1924 WINTER OLYMPICS - Hall of ?· 1924 WINTER OLYMPICS The first Winter Olympic Games were held in…
Post on 04-Jun-2018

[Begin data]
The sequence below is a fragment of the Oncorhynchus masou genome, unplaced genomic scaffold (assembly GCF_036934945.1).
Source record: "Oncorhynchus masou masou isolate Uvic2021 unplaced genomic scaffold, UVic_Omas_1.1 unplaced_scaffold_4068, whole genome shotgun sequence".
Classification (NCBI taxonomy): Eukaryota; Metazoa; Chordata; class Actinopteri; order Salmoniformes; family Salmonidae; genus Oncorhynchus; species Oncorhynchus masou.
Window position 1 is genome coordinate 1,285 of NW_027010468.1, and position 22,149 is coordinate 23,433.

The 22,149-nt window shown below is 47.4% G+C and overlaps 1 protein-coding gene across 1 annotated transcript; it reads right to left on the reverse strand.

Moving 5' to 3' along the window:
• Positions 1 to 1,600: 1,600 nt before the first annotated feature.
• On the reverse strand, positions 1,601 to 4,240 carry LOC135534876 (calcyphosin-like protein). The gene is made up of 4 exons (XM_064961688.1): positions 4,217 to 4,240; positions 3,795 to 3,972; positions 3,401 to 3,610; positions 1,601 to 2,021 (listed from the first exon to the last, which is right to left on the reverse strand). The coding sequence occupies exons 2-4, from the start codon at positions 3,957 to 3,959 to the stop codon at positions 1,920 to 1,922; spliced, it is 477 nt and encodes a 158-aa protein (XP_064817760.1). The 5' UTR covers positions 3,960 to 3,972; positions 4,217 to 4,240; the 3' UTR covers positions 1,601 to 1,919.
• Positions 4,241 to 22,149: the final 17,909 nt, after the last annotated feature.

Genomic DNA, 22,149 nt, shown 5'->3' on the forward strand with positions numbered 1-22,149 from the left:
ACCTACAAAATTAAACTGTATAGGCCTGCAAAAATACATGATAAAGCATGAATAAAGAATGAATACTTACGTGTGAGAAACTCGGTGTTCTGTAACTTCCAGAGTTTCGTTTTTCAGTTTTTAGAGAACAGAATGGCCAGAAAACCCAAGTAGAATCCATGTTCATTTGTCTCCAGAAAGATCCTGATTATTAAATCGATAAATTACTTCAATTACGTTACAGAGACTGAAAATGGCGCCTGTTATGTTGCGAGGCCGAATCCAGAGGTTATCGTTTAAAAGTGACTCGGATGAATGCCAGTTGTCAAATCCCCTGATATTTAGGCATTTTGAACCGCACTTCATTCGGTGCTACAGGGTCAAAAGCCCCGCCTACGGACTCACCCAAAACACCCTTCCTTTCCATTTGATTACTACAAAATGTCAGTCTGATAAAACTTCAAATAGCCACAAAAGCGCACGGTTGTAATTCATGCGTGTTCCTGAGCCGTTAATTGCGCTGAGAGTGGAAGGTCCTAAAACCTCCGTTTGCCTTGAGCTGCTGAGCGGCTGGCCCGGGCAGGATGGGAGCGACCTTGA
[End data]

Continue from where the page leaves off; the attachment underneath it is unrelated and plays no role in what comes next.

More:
<ul><li><p>1924 WINTER OLYMPICS</p><p>The first Winter Olympic Games were held in Chamonix, France, lasting from January 25 to</p><p>February 5, 1924. Sixteen nations participated Austria, Belgium, Canada, Czechoslovakia, Finland,</p><p>France, Great Britain, Hungary, Italy, Latvia, Norway, Poland, Switzerland, Sweden, the U.S., and</p><p>Yugoslavia. Just over 10,000 paying spectators came to southeastern France to witness the first Winter</p><p>Olympics, which held 16 events in 7 sports. While there were 258 athletes who competed in the 1924</p><p>Winter Olympics, merely 11 of these athletes were women. The members of the U.S. Olympic Ski Team</p><p>participated in the three Olympic ski events: cross-country, Nordic combined, and ski jumping.</p><p>Anders Haugen, a native of Telemark, Norway, immigrated to the United States in 1908 and</p><p>settled in Dillon, Colorado. Before becoming captain of the 1924 U.S. Olympic Ski Team, Anders won many</p><p>ski jumping honors, including two U.S. amateur titles, in addition to setting successive world ski jumping</p><p>records at the Dillon ski jump with a measure of 213 feet in 1919 and 214 feet in 1920. While competing</p><p>in Chamonix in 1924, Anders was originally recorded as finishing fourth in the mens individual ski jumping</p><p>competition. In 1974, an error was discovered in Thorleif Haugs score, which caused the two athletes to</p><p>switch places, and Anders was awarded the bronze medal for the 1924 Winter Olympic Games half a</p><p>century later! He is the only American to ever win an Olympic medal in ski jumping, and was inducted into</p><p>the Colorado Ski & Snowboard Hall of Fame in 1978.</p><p>The U.S. finished fifth in the medal count for the 1924 Winter Olympics, with a total of 4 medals</p><p>(1 gold, 2 silver, and 1 bronze). The gold medal for the U.S. was won during the opening event, by Charles</p><p>Jewtraw, in the 5000 meter speed skating competition. The U.S. mens ice hockey team received a silver</p><p>medal, and Beatrix Loughran was also awarded a silver medal for her performance in the ladies singles</p><p>figure skating. Finally, the U.S. bronze medal was given to Anders Haugen for the ski jumping event.</p><p>1928 WINTER OLYMPICS</p><p>Reproduction poster from the III Winter</p><p>Olympics at Lake Placid, New York in 1932.</p><p>St. Moritz, Switzerland was the location chosen for the</p><p>second Winter Olympics, which took place from February 11 to</p><p>19, 1928. This was the first time the Winter Games were</p><p>assembled in a different nation than the Summer Games of the</p><p>same year. Fourteen events were held in 6 sports, and 464</p><p>athletes participated (26 women and 438 men). A new</p><p>competition was introduced, the skeleton event, which is</p><p>considered the worlds first sliding sport, and consequently St.</p></li><li><p>Moritz is referred to as the birthplace of skeleton. Argentina, Estonia, Germany, Japan, Lithuania,</p><p>Luxembourg, Mexico, the Netherlands, and Romania competed in these Winter Games in addition to the</p><p>countries that gathered at Chamonix in 1924.</p><p>Norway, Sweden, and Finland dominated all of the skiing events: 18 kilometer cross-country, 50</p><p>kilometer cross-country, ski jumping, and Nordic combined. The U.S. placed second in the medal tally,</p><p>with a total of 6 medals (2 gold, 2 silver, and 2 bronze). The mens 5-man bobsled team won the gold, as</p><p>well as the silver. Both Jennison Heaton (who was also part of the 5-man bobsled team) and John Heaton</p><p>earned a gold and silver medal in the mens individual skeleton event, respectively. Beatrix Loughran won</p><p>a bronze medal for the ladies singles figure skating, and John Farrell also was awarded a bronze medal in</p><p>the mens 500-meter speed skating competition.</p><p>1932 WINTER OLYMPICS</p><p>The III Winter Olympics were hosted in the United States for the first time at Lake Placid, New</p><p>York from February 4 to 13, 1932. The 1932 Winter Olympics was the first and only time the American</p><p>group race method was used in speed skating, with mass starts and athletes racing against all other</p><p>competitors, instead of European-style heats. Argentina, Estonia, Latvia, Lithuania, Luxembourg, Mexico,</p><p>the Netherlands, and Yugoslavia chose not to compete, but 252 athletes (21 women and 231 men) arrived</p><p>from 17 nations to participate in 14 events and 4 sports.</p><p>Skiing competitions at these Winter Olympic Games were still limited to 18 and 50 kilometer</p><p>cross-country, Nordic combined, and ski jumping. However, with over 250 miles of trails, Lake Placid</p><p>offered the cross-country ski-runner a series of trails which were unrivaled on this side of the Atlantic.</p><p>They traversed mountain and valley, forest and ice-covered lake, and granted the skier every possible test</p><p>of speed and endurance. Again, Norway, Sweden, and Finland swept all medals for skiing events.</p><p>U.S. bobsledding medalist Eddie Eagan, who was from Denver, became the first person to win</p><p>medals at both the Summer and Winter Olympics and is still the only person to have been awarded gold</p><p>medals at both Games. In 1920 at Antwerp, Belgium, he won the boxing competition, and in 1932 at Lake</p><p>Placid, he was part of the victorious 4-man bobsled team. The U.S. won the medal tally, with a grand total</p><p>of 12 medals (6 gold, 4 silver, and 2 bronze). This is the only time the U.S. has won the medal tally during</p><p>the Winter Olympics.</p><p>The Colorado Ski & Snowboard Museum has artifacts on display from the Winter Olympics, including an</p><p>official Olympic coat worn during the opening ceremony in 1924, a Trophy Cup won in 1927 by Anders</p><p>Haugen, and Durrance Nordic wooden skis with Dorr bindings in the 1932 Winter Olympic display. Come</p><p>by and see many more artifacts from all of the Winter Olympics in the Spirit of Americas Champions</p></li><li><p>exhibit!</p><p>Ski jumping trophies won by Anders Haugen, captain of the 1924 U.S. Olympic Ski Team.</p></li></ul>